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Advances in the study of amyloid beta peptide

Issuing time:2018-11-29 00:00

Alzheimer's disease (AD) is a degenerative disease of the central nervous system mainly caused by cognitive impairment and memory impairment in old age. In western countries, AD has become the fourth killer threatening human health after heart disease, tumor and stroke. Beta amyloid peptide (A beta) can be selectively deposited early in the senile plaques of patients with alzheimer's disease (AD). It is A common pathway for various causes to induce AD and A key factor in the formation and development of AD. The occurrence of A predates pathological changes and clinical symptoms such as neurofibrillary tangles and axonal deficiency. In vitro studies by Yankner et al. showed that high concentrations of A have toxic effects on cultured nerve cells, inhibiting their survival and axonal growth. In this paper, the research progress of A in recent years is summarized as follows.

1 A structure

The most prominent feature in AD patients is the formation of insoluble amyloid plaques (senile plaques), with some patients presenting with cholinergic receptor inactivation and nerve fiber tangles. Senile plaques are formed by the aggregation of beta-amyloid peptide (A) outside of brain nerve cells. A consists of 39-43 amino acids, small peptides with A folded configuration and A length of 4KD. Approximately 90% are A 1-40, and the other 10% are A 1-42 and A 1-43, which are highly fibrotic and precipitate selectively early in senile plaques in patients with AD. The precipitated A is neurotoxic.

The hydrophobic region of A 1-42 was composed of 10 amino acid residues 33-42 and 5 amino acids 17-21 at the end of A 1-42c (the first amino acid at the N end of A was numbered as 1). It is possible to form a -folded conformation for residues of 28-42 amino acids, while it is also possible to form a -folded conformation for residues of 9-21 amino acids. C-terminal Val40Ile41Ala42 these three amino acid residues play a stable role in the formation of beta-folding, which is beneficial to the formation of beta-folding. The N ends of A 1-42 are hydrophilic and, depending on the solution conditions, can form conformations of A -helix, random helix, or A -fold. The A 1-42 conformation is favorable for A 1-42 aggregation.

Formation of 2 A

AB, which aggregates outside brain nerve cells to form senile plaques, is produced by hydrolysis of transmembrane protein (-amyloid precursor protein, APP). APP is a transmembrane glycoprotein, which is divided into three parts: extramembrane region, transmembrane region and intramembrane region. A consists of 28 amino acids outside the APP cell and 12 amino acids in the transmembrane portion. A is located in the hydrophobic part of the APP, with strong aggregation and easy to form extremely insoluble precipitates. Studies have shown that at least three proteolytic enzymes, alpha - secretase, beta - secretase and gamma - secretase, are involved in the metabolism of APP. APP hydrolysis mainly includes two non-amyloid peptide-derived pathways (structural secretion) and amyloid peptide-derived pathways. Under physiological conditions, most apps are cleaved into soluble APP peptides by alpha - secretase, and APP peptides are further cleaved by gamma - secretase to produce P3, which is the former pathway. The latter pathway is cleaved into A in the cytoplasmic lysozyme by continuous action of -secretase and -secretase.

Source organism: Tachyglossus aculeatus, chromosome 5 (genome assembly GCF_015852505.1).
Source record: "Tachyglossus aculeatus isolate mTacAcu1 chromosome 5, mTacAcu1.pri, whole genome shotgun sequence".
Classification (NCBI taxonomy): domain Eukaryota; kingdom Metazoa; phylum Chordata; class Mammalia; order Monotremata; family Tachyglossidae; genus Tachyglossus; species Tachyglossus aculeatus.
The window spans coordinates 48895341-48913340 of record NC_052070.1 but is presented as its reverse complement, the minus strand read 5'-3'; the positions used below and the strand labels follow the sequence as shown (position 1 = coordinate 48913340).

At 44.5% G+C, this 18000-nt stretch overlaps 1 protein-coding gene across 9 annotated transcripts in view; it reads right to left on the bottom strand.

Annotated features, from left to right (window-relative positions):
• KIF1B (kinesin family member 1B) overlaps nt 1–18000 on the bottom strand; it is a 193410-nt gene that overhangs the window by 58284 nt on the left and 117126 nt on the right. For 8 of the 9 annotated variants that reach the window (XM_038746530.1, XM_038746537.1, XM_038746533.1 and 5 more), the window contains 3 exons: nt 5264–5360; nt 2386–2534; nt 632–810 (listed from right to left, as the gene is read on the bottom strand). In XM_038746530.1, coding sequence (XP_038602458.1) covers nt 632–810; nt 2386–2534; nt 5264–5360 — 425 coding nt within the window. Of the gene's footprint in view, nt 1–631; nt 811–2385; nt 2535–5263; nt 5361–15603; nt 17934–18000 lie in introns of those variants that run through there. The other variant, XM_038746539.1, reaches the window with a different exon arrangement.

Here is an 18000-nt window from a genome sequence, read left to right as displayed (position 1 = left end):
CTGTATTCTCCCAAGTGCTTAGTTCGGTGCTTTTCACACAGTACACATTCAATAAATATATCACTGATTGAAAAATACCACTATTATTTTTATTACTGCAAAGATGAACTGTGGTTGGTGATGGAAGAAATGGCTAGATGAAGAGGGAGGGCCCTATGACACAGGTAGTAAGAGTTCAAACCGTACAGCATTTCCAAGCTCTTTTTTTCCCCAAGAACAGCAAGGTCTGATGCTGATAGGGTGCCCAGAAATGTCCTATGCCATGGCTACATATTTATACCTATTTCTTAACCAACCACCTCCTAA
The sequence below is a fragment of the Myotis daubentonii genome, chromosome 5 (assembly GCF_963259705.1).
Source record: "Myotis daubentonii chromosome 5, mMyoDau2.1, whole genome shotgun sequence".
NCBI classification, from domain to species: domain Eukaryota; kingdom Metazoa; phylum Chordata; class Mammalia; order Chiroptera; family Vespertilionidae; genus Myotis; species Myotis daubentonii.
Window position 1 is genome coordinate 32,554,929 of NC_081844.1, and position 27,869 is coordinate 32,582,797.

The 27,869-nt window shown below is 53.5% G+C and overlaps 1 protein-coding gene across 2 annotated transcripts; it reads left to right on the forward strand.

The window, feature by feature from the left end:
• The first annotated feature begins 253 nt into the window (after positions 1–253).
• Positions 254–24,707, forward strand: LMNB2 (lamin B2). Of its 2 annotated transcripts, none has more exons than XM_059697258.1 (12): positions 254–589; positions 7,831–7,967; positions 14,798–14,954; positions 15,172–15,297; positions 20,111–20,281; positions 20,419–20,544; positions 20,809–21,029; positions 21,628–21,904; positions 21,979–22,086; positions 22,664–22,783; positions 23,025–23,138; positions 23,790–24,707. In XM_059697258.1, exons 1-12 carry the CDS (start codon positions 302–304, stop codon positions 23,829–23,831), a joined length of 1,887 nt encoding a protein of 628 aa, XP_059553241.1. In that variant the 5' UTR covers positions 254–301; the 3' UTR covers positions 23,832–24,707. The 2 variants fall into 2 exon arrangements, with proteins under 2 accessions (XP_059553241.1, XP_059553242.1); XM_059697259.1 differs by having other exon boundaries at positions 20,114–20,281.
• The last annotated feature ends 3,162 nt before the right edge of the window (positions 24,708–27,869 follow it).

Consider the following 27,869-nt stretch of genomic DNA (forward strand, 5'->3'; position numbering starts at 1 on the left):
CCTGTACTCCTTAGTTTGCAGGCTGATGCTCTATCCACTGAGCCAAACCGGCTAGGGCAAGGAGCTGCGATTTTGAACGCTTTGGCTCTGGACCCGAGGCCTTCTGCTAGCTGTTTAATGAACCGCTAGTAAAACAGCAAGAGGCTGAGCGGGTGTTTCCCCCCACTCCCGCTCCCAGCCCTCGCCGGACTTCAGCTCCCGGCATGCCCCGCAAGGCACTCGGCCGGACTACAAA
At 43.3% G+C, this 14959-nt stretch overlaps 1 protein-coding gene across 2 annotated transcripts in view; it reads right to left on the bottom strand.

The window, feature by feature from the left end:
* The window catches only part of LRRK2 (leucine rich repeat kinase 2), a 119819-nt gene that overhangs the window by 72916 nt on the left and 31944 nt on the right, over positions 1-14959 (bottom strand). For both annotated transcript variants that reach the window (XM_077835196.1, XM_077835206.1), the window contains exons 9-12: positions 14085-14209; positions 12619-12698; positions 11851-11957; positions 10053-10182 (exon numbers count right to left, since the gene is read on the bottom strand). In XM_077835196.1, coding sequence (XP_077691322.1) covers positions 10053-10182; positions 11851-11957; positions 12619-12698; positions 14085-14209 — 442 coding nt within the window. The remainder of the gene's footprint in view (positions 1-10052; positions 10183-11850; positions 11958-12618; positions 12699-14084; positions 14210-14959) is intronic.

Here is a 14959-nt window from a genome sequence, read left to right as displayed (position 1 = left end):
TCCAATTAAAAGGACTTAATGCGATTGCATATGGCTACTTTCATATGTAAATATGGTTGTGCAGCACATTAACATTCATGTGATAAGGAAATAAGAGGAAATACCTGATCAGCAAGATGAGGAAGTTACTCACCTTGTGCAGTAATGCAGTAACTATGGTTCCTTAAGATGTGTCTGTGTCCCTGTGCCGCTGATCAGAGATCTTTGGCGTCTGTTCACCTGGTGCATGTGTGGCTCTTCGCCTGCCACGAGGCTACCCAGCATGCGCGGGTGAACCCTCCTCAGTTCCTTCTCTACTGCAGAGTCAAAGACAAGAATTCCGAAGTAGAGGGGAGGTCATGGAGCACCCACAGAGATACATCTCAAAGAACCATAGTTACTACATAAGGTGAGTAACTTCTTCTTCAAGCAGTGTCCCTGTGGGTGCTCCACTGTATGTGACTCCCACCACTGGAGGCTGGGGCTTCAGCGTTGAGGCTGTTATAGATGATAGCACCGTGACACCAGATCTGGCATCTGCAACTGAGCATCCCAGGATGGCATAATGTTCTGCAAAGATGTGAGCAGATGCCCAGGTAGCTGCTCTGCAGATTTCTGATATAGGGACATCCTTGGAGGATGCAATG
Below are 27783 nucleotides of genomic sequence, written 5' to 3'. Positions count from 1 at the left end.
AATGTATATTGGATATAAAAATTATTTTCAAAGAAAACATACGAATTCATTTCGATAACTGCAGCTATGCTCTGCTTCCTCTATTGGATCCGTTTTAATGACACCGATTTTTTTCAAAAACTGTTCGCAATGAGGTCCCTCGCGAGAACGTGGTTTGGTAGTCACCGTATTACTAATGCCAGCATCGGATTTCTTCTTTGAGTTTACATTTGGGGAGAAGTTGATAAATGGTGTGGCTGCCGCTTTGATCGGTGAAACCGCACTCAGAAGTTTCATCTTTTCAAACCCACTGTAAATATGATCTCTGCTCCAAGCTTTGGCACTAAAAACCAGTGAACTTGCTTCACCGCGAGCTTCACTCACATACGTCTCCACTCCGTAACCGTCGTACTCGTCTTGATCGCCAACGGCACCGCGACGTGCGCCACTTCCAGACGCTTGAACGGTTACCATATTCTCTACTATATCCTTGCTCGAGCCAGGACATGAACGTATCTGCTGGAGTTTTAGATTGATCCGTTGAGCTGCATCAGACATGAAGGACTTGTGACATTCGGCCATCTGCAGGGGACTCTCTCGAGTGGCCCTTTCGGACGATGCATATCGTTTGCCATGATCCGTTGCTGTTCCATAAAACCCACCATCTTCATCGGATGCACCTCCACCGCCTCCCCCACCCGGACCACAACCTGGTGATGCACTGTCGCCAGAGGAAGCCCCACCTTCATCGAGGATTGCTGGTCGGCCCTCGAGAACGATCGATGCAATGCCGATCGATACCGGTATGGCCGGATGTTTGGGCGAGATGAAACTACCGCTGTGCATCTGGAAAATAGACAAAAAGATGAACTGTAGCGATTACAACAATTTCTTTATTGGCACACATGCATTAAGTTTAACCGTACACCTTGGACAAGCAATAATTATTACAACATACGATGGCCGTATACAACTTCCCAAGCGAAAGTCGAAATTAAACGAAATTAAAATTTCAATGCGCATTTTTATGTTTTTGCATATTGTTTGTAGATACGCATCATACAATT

3 A neurotoxicity

A is neurotoxic and its toxicity plays A major role in the progression of AD [1]. In 1992, Kowall reported that animal brain perfusion showed focal necrosis, neuronal loss and glial hyperplasia at the injection site. Chinese scholar gao quwen et al. also confirmed in rat experiments that the toxic effects of A on the nervous system: amyloidosis of the blood vessel wall directly leads to vascular sclerosis, poor elasticity, and even easy rupture or thrombosis, and can induce premature apoptosis of nerve cells. In recent years found that there are three can combine with A beta specific receptor, the receptor protein glycosylation end-products (RAGE), scavenger receptor (SR) and serine protease inhibitors enzyme complex receptor (SEC - R), A beta, and these three receptors, can be directly or indirectly activated microglia and astrocytes, release complement, cell factors, free radicals and cell toxic substances, etc.